Computer scientist Fei-Fei Li ’99 and ornithologist John Fitzpatrick *78 to receive top awards on Alumni Day

Princeton University will present its top awards for alumni to Fei-Fei Li ’99, co-director of Stanford University’s Human-Centered Artificial Intelligence Institute, and John Fitzpatrick *78, director emeritus of the Cornell Laboratory of Ornithology.

Fei-Fei Li smiling

Fei-Fei Li

Li, who graduated with a bachelor’s degree in physics and certificates in engineering physics and applied and computational mathematics, will receive the Woodrow Wilson Award. Fitzpatrick, who earned his Ph.D. in biology, will receive the James Madison Medal. These honors will be presented on Alumni Day, to be held on campus on Saturday, Feb. 24, 2024.

The University bestows the Woodrow Wilson Award annually upon an undergraduate alumna or alumnus whose career embodies the call to duty in Wilson’s 1896 speech, “Princeton in the Nation’s Service.” Wilson, a Princeton graduate from the Class of 1879 and faculty member, went on to serve as president of the University, governor of New Jersey and two-term president of the United States.

John Fitzpatrick smiling

John Fitzpatrick

The James Madison Medal, established by the Association of Princeton Graduate Alumni (APGA), is named for the fourth president of the United States, who is considered to be Princeton’s first graduate student for his extra year of study following his graduation in 1771. It is presented each year to celebrate an alumna or alumnus of the Graduate School who has had a distinguished career, advanced the cause of graduate education or achieved an outstanding record of public service.

Li is the Sequoia Capital Professor in Computer Science at Stanford, where her current research interests include cognitively inspired AI, machine learning, deep learning, computer vision and AI systems for healthcare delivery. Before becoming co-director of Stanford’s Human-Centered Artificial Intelligence Institute — an interdisciplinary research hub that engages the social sciences and humanities — she served as the director of the Stanford Artificial Intelligence Lab (SAIL) from 2013 to 2018.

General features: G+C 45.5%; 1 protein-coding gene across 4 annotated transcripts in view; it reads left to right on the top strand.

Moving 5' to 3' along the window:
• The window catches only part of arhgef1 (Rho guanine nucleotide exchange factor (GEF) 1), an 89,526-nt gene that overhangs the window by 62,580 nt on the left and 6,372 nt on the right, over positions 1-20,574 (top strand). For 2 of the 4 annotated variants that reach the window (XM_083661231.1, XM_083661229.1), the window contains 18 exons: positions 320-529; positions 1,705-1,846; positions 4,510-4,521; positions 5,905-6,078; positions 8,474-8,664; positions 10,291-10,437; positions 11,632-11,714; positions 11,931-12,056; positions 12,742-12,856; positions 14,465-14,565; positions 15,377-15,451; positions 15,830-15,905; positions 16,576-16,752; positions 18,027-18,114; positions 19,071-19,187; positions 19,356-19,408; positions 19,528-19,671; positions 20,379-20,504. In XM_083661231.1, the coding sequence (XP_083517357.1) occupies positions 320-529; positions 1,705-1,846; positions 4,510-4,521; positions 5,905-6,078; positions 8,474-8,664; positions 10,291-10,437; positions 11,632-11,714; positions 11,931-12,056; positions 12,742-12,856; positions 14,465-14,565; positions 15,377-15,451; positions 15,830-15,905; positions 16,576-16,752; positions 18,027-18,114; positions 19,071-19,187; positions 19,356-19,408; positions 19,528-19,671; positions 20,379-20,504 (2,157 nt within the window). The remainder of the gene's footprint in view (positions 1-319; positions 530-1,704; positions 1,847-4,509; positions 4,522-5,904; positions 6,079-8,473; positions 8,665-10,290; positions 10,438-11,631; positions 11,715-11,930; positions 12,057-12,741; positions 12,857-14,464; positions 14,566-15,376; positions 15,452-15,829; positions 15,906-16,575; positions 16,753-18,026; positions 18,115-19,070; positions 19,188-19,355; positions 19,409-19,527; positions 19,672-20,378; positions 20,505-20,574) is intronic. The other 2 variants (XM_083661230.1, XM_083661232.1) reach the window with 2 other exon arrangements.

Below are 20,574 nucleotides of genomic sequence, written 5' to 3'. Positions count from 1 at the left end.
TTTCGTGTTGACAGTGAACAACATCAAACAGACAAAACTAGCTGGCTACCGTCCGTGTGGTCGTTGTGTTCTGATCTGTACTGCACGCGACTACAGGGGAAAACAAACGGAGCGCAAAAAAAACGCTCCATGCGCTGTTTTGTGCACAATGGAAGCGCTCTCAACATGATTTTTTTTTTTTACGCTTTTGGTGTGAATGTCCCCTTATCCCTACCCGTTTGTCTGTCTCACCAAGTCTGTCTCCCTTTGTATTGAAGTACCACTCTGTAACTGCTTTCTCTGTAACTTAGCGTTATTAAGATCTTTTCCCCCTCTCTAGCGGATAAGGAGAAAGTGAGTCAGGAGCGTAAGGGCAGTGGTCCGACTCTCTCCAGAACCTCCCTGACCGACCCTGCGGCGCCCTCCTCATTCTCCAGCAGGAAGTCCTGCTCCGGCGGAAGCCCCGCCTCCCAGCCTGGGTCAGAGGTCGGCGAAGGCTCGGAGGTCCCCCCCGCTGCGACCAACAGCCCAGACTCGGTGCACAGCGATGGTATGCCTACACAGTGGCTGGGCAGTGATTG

While on the faculty at Princeton in 2009, she began the project that became ImageNet, the groundbreaking online database that proved instrumental in training computers how to “see.” In 2017, she co-founded AI4All, which supports educational programs designed to introduce high school students with diverse perspectives, voices and experiences to the field of AI to unlock its potential to benefit humanity. In 2023, she was named to the TIME100 list of the most influential people in AI.

Fitzpatrick has been called “North America’s most prominent ornithologist” due to his expertise in avian behavior, ecology and conservation biology. From 1995 to 2021, he was director of the Cornell Laboratory of Ornithology, a world-renowned institute for research, education and conservation of birds around the world. At Cornell, Fitzpatrick oversaw the creation of eBird, a global bird-observation website that documents and tracks more than 100 million bird sightings annually.

Previously, he worked for 12 years as a curator at the Field Museum in Chicago, specializing in neotropical birds; and another six years as director of the Archbold Biological Station in Venus, Florida, where he continues to work on the ecology and conservation of the endangered Florida scrub-jay.

The alumni awards and accompanying lectures will be presented in Richardson Auditorium during ceremonies that also will recognize student winners of the Jacobus Fellowship and Pyne Prize. The Alumni Day program will also feature the annual Alumni Association luncheon at Jadwin Gymnasium and the Service of Remembrance at the Princeton Chapel, honoring alumni, students, and members of the Princeton University faculty and staff whose deaths were recorded by the University in 2023.